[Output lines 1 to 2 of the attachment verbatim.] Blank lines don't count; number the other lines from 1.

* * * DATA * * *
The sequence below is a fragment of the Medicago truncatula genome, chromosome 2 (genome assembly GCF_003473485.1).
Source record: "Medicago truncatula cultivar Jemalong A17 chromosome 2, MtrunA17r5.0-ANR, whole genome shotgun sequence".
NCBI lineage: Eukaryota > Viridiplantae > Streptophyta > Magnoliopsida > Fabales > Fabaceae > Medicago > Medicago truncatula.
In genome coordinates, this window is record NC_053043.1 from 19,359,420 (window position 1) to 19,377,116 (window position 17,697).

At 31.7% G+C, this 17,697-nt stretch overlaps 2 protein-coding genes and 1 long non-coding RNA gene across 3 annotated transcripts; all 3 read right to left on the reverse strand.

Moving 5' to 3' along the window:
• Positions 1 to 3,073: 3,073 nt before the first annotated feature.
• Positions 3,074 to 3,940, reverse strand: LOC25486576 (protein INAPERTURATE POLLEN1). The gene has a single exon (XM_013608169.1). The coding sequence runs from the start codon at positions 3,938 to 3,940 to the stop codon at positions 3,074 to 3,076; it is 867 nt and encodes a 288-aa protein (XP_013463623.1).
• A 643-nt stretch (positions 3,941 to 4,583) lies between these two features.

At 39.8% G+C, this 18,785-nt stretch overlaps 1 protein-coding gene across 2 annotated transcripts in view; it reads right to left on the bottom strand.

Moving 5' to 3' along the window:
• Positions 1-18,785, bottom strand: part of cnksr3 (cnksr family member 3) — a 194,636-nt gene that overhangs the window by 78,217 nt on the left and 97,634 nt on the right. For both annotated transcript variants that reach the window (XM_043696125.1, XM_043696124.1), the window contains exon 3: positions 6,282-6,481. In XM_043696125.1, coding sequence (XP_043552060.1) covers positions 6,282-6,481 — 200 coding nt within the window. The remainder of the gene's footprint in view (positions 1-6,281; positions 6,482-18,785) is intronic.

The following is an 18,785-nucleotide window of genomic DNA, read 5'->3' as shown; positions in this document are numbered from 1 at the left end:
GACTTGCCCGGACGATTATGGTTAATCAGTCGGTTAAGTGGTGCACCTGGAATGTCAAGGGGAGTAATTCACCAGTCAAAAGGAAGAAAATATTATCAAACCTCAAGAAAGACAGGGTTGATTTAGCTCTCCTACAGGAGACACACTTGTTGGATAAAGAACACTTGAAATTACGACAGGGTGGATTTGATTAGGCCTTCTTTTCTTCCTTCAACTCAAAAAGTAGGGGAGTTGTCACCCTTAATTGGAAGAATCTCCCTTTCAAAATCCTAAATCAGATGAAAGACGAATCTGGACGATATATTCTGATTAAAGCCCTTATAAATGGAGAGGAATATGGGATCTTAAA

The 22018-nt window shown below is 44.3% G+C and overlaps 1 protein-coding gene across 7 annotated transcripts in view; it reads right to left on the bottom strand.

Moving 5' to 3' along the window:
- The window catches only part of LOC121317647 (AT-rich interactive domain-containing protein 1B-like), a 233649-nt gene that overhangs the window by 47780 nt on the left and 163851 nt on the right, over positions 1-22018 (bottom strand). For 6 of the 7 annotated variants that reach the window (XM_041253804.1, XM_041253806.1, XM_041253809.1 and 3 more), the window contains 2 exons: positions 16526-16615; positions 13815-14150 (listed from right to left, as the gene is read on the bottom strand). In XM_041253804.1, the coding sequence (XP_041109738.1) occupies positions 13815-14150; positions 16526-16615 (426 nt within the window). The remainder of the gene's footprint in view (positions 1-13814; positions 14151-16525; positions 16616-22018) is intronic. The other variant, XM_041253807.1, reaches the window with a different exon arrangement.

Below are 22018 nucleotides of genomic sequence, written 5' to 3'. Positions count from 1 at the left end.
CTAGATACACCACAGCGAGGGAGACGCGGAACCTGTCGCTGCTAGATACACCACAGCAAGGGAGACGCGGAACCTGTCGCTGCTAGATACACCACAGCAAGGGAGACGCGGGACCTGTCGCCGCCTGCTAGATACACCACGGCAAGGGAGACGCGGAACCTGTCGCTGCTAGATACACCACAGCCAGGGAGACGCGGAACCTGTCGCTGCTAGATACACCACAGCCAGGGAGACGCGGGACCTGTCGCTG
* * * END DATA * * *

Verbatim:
The sequence below is a fragment of the Medicago truncatula genome, chromosome 2 (genome assembly GCF_003473485.1).
Source record: "Medicago truncatula cultivar Jemalong A17 chromosome 2, MtrunA17r5.0-ANR, whole genome shotgun sequence".